2. Second, although reviews and AKH herself refer to this books a “lighthearted” and “fluffy,” it’s not really all that light. The setup is intrinsically unlikely, sure, but Höst makes it (reasonably) believable. More important, there’s actually considerable emotional heft to the story. But this doesn’t come from the romance elements. Mika, the female lead and the sole pov protagonist, is a very (very) emotionally self-contained person and not at all given to any kind of angst. The relationship between Mika and the male leads is not the heart of the story, even though Mika drives a lot of the plot.
3. The above is probably one reason I’m having trouble categorizing this book as a romance, straight up. I’ve gone back and forth in whether I would call this book a romance. The story does follow some romance tropes. But the relationship at the heart of the story is definitely not the romance, it’s the friendship between the three male leads – Rin, Kyou, and Bran – who are indeed, as all the reviews indicate, complicated and well-developed characters. This friendship, incidentally, never once falters. This is not that kind of story.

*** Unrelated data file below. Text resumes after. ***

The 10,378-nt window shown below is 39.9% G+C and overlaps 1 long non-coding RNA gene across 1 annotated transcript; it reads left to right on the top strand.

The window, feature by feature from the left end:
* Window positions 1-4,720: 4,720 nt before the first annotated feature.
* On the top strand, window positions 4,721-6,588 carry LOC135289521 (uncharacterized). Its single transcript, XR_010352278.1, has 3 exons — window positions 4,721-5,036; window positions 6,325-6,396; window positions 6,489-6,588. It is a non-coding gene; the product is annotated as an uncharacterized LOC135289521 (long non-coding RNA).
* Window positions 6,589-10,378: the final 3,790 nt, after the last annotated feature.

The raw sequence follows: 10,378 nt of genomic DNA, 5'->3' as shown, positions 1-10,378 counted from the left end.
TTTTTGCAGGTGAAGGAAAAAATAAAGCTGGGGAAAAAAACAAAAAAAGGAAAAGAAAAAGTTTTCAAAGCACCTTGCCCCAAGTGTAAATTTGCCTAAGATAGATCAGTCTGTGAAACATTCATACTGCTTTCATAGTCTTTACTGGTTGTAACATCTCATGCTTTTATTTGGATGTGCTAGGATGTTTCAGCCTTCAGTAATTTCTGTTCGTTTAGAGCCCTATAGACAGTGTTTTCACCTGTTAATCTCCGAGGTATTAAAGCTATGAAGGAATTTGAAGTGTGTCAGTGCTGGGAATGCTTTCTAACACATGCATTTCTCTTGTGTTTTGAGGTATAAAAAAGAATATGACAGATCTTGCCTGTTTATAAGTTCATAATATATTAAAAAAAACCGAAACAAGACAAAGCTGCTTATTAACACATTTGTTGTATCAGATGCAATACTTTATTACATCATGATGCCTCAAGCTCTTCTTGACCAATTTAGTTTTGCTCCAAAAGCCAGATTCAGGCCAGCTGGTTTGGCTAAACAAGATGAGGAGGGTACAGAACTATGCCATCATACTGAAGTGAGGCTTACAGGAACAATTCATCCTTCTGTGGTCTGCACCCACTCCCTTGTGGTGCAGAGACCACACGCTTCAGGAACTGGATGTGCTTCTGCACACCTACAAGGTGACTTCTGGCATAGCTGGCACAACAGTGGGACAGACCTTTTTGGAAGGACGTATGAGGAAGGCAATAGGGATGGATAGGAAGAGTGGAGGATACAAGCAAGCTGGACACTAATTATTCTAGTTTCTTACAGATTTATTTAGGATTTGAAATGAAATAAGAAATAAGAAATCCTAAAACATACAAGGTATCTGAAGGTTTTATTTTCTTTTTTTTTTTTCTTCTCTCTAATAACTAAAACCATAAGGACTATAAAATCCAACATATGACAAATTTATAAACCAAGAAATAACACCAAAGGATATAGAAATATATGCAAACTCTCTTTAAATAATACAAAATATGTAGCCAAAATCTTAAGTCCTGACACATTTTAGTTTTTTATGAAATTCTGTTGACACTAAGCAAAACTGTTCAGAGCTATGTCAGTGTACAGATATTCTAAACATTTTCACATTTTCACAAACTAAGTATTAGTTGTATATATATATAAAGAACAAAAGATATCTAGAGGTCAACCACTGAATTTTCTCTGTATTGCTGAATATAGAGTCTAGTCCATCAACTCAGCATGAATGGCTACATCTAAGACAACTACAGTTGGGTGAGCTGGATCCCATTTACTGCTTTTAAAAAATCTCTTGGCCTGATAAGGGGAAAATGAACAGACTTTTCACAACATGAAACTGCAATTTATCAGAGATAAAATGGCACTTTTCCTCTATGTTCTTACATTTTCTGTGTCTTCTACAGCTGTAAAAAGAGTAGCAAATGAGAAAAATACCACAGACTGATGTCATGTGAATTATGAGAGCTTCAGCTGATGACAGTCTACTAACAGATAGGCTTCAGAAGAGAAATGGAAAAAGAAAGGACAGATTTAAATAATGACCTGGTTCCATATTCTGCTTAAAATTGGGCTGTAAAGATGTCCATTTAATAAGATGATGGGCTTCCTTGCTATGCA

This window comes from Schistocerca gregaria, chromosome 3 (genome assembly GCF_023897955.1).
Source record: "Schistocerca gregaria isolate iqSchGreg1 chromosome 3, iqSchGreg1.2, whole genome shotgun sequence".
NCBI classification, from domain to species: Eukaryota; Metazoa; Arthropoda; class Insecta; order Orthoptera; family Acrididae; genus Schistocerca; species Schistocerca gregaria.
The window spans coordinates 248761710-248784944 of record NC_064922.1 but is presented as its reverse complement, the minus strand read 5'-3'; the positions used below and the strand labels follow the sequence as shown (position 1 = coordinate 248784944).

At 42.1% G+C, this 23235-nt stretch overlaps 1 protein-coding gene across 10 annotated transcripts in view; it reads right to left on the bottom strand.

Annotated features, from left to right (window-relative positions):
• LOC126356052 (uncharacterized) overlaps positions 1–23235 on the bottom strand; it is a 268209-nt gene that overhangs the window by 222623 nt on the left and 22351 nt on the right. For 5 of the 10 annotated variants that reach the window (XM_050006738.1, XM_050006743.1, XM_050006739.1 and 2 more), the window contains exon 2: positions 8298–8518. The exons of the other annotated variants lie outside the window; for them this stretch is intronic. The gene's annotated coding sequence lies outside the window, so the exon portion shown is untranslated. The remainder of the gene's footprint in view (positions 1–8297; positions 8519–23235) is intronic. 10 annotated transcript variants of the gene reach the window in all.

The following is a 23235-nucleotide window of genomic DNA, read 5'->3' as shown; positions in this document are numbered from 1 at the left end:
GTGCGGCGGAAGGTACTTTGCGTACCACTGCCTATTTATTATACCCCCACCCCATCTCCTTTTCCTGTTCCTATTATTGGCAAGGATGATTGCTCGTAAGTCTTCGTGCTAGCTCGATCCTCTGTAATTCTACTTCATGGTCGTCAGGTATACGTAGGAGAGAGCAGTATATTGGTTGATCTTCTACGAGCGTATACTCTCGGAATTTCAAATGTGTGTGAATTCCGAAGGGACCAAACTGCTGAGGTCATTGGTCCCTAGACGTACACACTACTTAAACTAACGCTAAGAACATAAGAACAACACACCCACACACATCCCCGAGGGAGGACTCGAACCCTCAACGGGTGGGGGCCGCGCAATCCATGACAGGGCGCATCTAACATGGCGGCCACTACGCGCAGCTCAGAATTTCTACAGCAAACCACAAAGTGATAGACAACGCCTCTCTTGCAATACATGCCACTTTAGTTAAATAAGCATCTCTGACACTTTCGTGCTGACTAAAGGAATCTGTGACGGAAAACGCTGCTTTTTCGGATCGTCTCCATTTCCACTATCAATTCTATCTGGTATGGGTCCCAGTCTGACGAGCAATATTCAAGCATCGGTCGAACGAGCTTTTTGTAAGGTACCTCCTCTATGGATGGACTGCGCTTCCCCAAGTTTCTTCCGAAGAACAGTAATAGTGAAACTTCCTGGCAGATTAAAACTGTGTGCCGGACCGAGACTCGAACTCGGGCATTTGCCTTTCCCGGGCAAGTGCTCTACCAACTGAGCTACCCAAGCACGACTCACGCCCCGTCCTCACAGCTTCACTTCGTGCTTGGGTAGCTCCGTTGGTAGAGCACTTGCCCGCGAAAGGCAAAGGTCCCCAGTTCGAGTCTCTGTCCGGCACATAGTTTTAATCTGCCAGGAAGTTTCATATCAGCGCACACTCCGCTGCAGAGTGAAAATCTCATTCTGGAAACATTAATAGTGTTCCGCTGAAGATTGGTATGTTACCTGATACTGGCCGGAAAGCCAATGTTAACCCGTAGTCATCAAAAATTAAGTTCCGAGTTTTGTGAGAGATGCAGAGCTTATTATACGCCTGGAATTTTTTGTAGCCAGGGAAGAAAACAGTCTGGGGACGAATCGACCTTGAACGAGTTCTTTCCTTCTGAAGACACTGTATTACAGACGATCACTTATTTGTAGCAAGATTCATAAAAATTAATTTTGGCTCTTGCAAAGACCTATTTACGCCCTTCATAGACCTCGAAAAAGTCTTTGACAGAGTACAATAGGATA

Also, imo, the growing friendship between the three male leads and Mika is much more emotionally important than any romantic connection between them. In fact, you could plausibly define their relationship as friends with benefits and not actually romance. Any way you look at it, this is a friendship-centered story, not a romance-centered story. So I think I finally come down on the side of not-quite-a-romance.
I know some of you have read this story. Agree/disagree on this point?
4. There is not the slightest doubt that everything will work out. The good guys will be fine. The bad guys will get slapped down. In fact, this is a story that proceeds in rhyming couplets: AB AB AB:
A) A problem occurs.
B) The problem is quickly solved in a satisfactory way.
A) Another problem occurs.
B) This problem is also solved satisfactorily in short order.
A) A third problem occurs …